Fourthly, a key issue is this: when am I preaching my system and when am I doing the necessary systematisation of which Phillip approves? There is a danger here. It is tempting to write somebody else off as ‘just preaching their system’ and vindicate myself as ‘just doing necessary systematisation’. This is dangerous because if I say ‘Squiggins is just preaching his system – again’, then I tend to stop asking if Squiggins is in fact right.
The language of ‘over-logical’, ‘logic-chopping’, ‘doing theology by numbers’ does not help clarify matters. I am very much afraid it sometimes serves us as a way of saying, ‘I don’t like this, but can’t see where it’s wrong, so I’ll just write it off without thinking properly by dismissing it as logic-chopping’. If we get to that point, then we are in real danger of becoming unteachable ourselves. And I am at my most unteachable when I hold opinions so deeply I am not aware even of holding them. The most uncorrectable systematic theologian is the one who denies he or she has a systematic theology.
What counts as over-logical? At its best, ‘over-logical’ describes a position I have deduced that does not fit with the teaching of the whole counsel of God. At its best, ‘over-logical’ arises when I am simply wrong because, for instance, I have disregarded the complexity of the Bible. I am completely with Phillip to that extent. My problem arises not simply because of questions asked about Calvinists – they should be asked. My problem lies in the very unfortunate implication that the ‘followers of Calvin’ do not face the same issues, and sometimes fall into the same traps.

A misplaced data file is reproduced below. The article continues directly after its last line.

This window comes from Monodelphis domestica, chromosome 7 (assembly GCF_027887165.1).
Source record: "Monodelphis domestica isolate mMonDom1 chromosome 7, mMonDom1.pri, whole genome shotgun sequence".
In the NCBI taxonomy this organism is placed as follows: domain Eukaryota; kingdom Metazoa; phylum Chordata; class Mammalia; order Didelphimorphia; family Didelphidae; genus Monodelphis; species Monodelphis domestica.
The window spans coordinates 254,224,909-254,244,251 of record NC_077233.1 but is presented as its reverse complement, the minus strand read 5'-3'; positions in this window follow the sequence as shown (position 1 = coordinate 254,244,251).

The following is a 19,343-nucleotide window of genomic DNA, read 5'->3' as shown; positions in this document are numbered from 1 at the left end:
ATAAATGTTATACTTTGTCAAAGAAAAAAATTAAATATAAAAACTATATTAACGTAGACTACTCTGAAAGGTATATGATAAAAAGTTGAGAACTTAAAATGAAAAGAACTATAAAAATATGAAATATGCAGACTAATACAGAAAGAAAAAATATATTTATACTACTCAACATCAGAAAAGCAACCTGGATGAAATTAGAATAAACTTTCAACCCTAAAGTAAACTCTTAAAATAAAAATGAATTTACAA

*also, can’t seem to find any copyright info there. hope this is ok!
Stockholm was an easy and comfortable 5-hour train ride on the SJ X2000 (with in-train wifi) from Copenhagen.
The interior architecture of Stockholm C (Stockholm Central Station) was a good indicator of how the rest of the city would be: not ostentatiously design-conscious, but sort of like that conservative relative who has kept their understated 1970s stuff so well that it is ready for the return of the trend.